Anyone who has paid attention to their debts (or investments), knows that interest adds up quickly! In fact, if you made the calculation to find the daily interest you accrue on your debt, you are keenly aware of exactly how much interest is costing you. Paying down the principle is the most obvious way to reduce the burdensome interest. The faster you pay off the debt, the less interest you’ll have to pay.
We are doing something a little unconventional to reduce the amount of interest that we pay. It’s nothing complicated or illegal, but it’s definitely not for everyone. In fact, some of you might even hate the idea. While I surely don’t recommend this strategy for most people, it can work nicely for the right person in the right situation.
Not for Everyone
If you aren’t 100% committed to paying off your debt, this strategy could come back and bite you. There is some risk involved. If your income situation is unstable, I wouldn’t try it. If you have had problems with credit card debt in the past, then this strategy isn’t for you. Also, this only works for us because our required monthly student loan repayment amount is $0. If we used a credit card to pay of part of the loans, and then had to make both loan payments and credit payments each month, it would be more difficult.
However, if you are organized, responsible with credit cards, willing to take some risk, can confidently cover the payments you incur, and are totally committed to paying off your debt asap, then this strategy could save you some money in interest.
Improving Upon Experience
Two years ago, we used a credit card balance transfer to pay off $11,000 of student loans. We weighed the risks and benefits of using balance transfers to pay off debt and decided on a conservative amount for the promotional period (after which the interest goes up drastically). We paid it off in time, saved money on interest, and learned several important lessons in the process. Afterwards we looked at the complete picture to see how much we actually saved. We decided that we would be willing to use balance transfers again to save interest on our student loans, only we’d be even smarter in the future.
In particular, would be smarter by:
- Waiting for a 0% APR offer. While 2.9% was less than what we were paying for student loan interest, we should have held out for (or asked for) a 0% rate.
- Waiting for $0 transfer fee. Anything we have to pay in transfer fees eats into the amount of money we are able to save with this strategy.
- Not making any other purchases (or automatic payments) with the card to keep it simple and ensure we aren’t paying any interest.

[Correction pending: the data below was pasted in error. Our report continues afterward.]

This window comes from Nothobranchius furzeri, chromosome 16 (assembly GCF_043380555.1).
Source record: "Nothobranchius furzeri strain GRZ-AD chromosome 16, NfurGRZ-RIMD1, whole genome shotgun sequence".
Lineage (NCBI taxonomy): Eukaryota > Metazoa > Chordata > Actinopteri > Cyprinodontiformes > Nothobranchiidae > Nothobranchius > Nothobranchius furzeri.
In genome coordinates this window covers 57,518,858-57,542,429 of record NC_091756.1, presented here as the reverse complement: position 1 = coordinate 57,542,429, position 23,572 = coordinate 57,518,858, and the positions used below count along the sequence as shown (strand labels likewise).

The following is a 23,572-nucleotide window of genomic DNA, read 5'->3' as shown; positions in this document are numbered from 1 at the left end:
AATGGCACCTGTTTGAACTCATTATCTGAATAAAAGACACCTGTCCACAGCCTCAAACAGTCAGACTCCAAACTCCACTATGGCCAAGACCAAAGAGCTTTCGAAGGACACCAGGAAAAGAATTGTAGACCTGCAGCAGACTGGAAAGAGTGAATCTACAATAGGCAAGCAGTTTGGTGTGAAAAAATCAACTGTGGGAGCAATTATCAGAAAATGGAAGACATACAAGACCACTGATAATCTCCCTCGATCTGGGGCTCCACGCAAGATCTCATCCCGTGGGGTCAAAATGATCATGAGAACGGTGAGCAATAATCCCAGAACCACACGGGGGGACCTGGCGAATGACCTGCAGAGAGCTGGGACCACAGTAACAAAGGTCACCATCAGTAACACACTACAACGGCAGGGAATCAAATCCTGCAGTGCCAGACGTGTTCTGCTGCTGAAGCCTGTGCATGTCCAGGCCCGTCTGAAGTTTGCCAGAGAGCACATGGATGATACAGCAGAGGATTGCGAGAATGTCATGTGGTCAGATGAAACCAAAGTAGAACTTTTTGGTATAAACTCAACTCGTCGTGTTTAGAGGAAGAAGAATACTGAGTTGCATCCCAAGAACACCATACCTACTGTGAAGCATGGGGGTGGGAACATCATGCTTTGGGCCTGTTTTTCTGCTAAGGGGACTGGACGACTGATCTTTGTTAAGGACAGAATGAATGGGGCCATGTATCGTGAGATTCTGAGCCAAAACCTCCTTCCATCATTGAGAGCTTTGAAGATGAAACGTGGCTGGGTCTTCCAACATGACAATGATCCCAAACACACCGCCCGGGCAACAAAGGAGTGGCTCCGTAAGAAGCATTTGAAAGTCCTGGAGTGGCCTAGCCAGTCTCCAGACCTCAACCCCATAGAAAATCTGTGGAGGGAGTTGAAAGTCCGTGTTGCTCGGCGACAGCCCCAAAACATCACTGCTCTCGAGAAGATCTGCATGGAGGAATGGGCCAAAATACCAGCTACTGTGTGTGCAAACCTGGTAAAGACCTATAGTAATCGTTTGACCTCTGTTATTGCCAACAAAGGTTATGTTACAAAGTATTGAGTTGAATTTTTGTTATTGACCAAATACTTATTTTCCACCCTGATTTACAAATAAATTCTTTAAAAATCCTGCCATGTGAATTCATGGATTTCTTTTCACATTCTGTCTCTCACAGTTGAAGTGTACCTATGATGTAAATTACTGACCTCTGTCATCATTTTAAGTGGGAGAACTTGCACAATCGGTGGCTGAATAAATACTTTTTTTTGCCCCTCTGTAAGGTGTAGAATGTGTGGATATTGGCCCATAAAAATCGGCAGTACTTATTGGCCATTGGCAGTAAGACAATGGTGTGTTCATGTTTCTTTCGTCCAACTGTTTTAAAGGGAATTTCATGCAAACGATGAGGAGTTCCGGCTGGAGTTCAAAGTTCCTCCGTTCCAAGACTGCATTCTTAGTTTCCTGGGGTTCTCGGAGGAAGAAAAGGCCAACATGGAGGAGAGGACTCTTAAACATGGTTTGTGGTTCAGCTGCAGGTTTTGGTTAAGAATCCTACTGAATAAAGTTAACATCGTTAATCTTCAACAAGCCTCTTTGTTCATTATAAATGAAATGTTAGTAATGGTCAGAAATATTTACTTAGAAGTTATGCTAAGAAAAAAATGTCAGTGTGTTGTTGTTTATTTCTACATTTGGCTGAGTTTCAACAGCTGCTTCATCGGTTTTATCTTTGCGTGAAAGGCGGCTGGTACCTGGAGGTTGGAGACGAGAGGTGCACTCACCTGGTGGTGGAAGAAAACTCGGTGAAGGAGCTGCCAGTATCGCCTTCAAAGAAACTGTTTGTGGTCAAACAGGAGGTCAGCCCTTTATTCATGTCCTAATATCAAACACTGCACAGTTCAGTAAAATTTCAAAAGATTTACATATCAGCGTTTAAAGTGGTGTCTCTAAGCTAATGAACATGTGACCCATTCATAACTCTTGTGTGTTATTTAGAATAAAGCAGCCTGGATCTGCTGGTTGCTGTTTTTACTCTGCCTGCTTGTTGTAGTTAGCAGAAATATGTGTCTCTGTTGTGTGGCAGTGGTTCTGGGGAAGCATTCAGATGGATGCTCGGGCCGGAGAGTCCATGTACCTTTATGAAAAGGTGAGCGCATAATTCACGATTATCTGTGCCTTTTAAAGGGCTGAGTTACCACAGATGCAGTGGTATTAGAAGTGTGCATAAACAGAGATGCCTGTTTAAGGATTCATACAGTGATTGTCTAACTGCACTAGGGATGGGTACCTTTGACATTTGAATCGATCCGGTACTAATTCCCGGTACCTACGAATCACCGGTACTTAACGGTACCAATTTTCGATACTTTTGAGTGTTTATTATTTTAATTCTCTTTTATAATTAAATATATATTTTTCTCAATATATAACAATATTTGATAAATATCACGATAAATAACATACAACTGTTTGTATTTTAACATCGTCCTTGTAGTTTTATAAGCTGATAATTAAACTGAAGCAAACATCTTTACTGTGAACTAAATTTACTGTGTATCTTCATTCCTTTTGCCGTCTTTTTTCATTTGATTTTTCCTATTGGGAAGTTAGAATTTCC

Using Balance Transfers to Pay Off Debt
Well, we’re doing it again!
A couple weeks ago we got a balance transfer offer in the mail for our USAA Mastercard. The offer give us 0% APR on balance transfers for 13 months. Balance transfers made within the first month of the offer have no balance transfer fees. This is the ideal offer for our purposes because:
- 0% APR means we will pay no interest as long as the balance is paid off by the end of the promotional period.
- No fees means making the transfer won’t cost us anything at all up front.
We paid off our current balance on the credit card a little early and then put the card away where we wouldn’t accidentally use it for some other purchase. We made sure there were no recurring payments made with that card. We used the convenience checks provided with the balance transfer offer to write large checks to ourselves. Last time we learned that our account has a maximum electronic deposit of $10,000 per day, so we wrote two checks to ourselves: one for $9,000 and one for $6,000. We deposited them in our checking account on two consecutive days. When the checks cleared, we had an extra $15,000 in our checking account. We logged in to the student loan servicing account and used every last cent of that $15,000 to put toward student loans.
Why did we choose $15,000? Basically, that was an amount that we knew we would be able to take care of well within the time frame.
Now our Mastercard has a balance of $15,000. It won’t get any interest for a year. We will work to pay it off as soon as possible. Looking at our track record, we are confident that we will be able to pay off that amount within the allotted time and hopefully much sooner. In the meantime, our student loan servicer will keep charging interest on the remaining amount, but it will be on $15,000 less of principal.
How Much Will We Save?
Looking at an amortization schedule for a 12-month loan in the amount of $15,000 loan at 6.55% interest shows monthly payments of just under $1,300 per month. Over 12 months, we would pay $537 in interest. With a 0% interest balance transfer with no fees, we will save approximately $537 in interest.
The figure will vary depending on how much we actually pay each month and whether it takes us the entire 12 months or not. Since we are putting everything possible toward our debt, no two months of debt repayment are exactly the same. Hopefully most months will have a higher payment than $1,300, so we will knock out $15,000 in less than a year.
We’ll keep you posted if anything interesting or unexpected happens.
How About You?
- Would you ever consider using a balance transfer to save money on interest? Why or why not?
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